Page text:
He told them another parable: “The kingdom of heaven is like yeast that a woman took and mixed in with three measures of flour until all of it was leavened.” (Matt 13:33 NRSV)
She is as good as they come, but she has had about all she can stand.
I sat with her the a few days ago to listen. Her frustrations with church, and particularly churches of Christ, are the kind many of us have had and still do at times. She reads widely and drinks from that delicious cup of gender equality, social justice, and ecumenism. Her vision for the Way of Jesus is expansive.
Only, not everyone shares her vision, even though they might share a pew with her.
Honestly she would fit well at so many other churches. I could see her thriving in an Episcopal church, serving the LGTBQ community. I could see her walking the streets in protest with the United Church of Christ. Goodness, she could easily be ordained and preach in the Disciples of Christ, and that’s not too far of a leap historically. Not to mention the fact that she’d be a better preacher than most.
But I hope she stays.
I know that’s a lot to ask as a male … a white male … a white male preacher … a white mail preacher in churches of Christ.
But I need her. Our movement needs her.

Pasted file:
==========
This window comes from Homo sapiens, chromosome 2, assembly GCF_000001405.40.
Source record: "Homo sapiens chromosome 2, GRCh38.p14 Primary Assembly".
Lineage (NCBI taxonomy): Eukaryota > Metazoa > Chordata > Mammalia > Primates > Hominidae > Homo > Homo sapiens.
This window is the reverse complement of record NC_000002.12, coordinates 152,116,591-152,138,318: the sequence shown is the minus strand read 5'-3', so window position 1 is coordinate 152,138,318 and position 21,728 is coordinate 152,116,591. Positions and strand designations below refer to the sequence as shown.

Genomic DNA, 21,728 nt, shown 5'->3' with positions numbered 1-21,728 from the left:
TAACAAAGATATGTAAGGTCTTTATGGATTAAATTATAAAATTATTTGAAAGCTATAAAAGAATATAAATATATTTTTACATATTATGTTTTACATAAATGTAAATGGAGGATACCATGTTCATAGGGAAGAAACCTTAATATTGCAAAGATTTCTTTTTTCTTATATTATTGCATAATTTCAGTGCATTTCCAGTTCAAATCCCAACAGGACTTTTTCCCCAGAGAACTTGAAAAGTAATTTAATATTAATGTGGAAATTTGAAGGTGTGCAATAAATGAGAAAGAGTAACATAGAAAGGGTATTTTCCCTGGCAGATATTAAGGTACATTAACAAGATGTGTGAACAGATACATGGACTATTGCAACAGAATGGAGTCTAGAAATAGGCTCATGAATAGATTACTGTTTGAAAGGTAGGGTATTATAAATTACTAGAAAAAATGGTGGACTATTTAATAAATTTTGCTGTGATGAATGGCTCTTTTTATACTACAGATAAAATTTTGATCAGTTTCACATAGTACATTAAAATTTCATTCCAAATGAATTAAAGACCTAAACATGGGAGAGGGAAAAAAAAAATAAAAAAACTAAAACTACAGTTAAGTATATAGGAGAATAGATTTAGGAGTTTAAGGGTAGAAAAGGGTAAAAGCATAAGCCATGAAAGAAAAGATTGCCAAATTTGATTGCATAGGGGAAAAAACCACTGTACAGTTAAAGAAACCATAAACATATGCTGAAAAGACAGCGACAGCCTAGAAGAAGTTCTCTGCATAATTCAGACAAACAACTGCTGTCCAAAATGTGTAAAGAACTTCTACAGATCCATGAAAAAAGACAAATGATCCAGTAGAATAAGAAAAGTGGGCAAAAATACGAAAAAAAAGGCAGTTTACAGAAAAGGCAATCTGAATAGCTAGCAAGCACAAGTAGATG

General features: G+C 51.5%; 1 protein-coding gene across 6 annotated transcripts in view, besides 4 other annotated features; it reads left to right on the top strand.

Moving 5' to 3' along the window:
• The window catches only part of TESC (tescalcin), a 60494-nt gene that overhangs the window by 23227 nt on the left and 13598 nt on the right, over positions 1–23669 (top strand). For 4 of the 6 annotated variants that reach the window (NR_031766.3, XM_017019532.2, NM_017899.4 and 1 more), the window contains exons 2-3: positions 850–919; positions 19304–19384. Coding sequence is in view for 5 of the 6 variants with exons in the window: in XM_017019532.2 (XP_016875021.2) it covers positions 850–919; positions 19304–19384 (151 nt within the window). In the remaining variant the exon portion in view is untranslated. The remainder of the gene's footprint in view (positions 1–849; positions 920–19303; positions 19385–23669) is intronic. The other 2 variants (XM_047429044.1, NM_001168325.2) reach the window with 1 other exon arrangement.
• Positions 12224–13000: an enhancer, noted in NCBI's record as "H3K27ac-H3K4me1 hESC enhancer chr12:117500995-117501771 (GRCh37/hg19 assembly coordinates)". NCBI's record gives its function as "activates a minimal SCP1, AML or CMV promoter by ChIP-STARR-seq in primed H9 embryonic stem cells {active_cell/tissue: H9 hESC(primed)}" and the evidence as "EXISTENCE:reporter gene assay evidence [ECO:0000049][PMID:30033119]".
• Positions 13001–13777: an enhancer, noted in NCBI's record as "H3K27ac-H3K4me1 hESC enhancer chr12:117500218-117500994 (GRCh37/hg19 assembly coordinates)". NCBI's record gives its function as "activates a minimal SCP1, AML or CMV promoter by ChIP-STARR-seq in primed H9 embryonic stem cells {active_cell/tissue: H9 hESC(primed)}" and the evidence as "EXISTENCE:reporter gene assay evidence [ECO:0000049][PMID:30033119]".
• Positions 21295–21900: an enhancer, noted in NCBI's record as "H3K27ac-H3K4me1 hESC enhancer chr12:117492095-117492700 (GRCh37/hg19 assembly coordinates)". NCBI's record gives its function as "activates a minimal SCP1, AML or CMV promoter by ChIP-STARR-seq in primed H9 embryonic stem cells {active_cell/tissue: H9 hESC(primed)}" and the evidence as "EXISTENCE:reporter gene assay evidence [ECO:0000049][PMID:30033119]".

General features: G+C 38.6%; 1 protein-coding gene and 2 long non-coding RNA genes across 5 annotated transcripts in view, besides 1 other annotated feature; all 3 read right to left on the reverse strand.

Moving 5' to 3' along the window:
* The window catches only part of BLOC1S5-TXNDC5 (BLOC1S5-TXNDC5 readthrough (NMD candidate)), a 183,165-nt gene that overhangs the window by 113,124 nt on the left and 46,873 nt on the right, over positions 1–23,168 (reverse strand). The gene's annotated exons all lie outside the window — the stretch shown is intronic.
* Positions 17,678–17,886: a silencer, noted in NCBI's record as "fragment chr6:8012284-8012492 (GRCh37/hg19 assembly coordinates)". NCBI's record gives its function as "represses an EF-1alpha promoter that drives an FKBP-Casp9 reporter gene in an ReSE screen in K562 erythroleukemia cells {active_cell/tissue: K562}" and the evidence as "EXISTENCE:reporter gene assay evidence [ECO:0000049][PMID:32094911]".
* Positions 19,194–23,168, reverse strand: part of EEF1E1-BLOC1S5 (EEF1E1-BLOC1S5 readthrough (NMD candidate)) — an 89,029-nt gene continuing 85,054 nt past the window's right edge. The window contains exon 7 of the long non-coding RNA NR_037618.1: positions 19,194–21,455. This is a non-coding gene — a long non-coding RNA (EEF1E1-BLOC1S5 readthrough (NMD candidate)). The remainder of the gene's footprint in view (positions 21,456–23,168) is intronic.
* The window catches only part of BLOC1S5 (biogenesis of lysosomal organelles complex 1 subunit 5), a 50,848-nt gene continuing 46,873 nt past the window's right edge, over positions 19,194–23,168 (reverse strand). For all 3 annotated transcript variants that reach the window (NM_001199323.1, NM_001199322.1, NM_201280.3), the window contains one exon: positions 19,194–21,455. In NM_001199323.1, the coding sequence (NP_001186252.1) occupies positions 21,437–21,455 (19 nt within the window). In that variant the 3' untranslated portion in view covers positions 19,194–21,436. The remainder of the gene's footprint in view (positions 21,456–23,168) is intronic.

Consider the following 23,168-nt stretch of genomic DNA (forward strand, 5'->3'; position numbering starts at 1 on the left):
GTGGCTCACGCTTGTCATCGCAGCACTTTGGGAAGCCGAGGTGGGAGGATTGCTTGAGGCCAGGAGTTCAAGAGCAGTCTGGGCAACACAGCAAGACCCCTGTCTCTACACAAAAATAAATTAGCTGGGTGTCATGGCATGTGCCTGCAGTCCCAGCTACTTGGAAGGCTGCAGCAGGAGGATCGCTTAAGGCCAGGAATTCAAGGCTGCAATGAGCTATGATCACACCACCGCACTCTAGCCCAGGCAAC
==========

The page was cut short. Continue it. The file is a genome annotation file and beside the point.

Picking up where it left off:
We need her like dough needs leaven.
Jesus describes the kingdom like that, there in Matt 13:33. A woman (don’t miss that) works a little yeast into a large batch of flour. Over time, the yeast takes hold throughout, the dough leavens, and is ready to become bread.
Of course the bread is changed, but the yeast is as well. Both grow together into something complete, and—in the words of Jesus—“perfect.”
I don’t fault those, especially women, who have moved on to denominations that fully embrace their gifts, or are more aligned with their social conscience. Because of all those adjectives I applied to myself earlier, I’ll never completely understand what it’s like for them in this tribe.
But I do hope my friend will stay. We need her leavening influence to grow into the kind of community that more fully embodies the Jesus Way.
Churches of Christ need the leavening of those like her.
Eric and his wife Lindsey have been at Highland Church in Memphis since 2012. You are likely to find them walking the local Greenline with their sons Noble, Foster, and dachshund Tucker. Eric cares deeply about preaching and social justice. He has a BA in Biblical Text and a Master of Divinity from Abilene Christian University. Eric is a board member for HopeWorks, an organization that provides hope and job training to the chronically unemployed and formerly incarcerated in Memphis.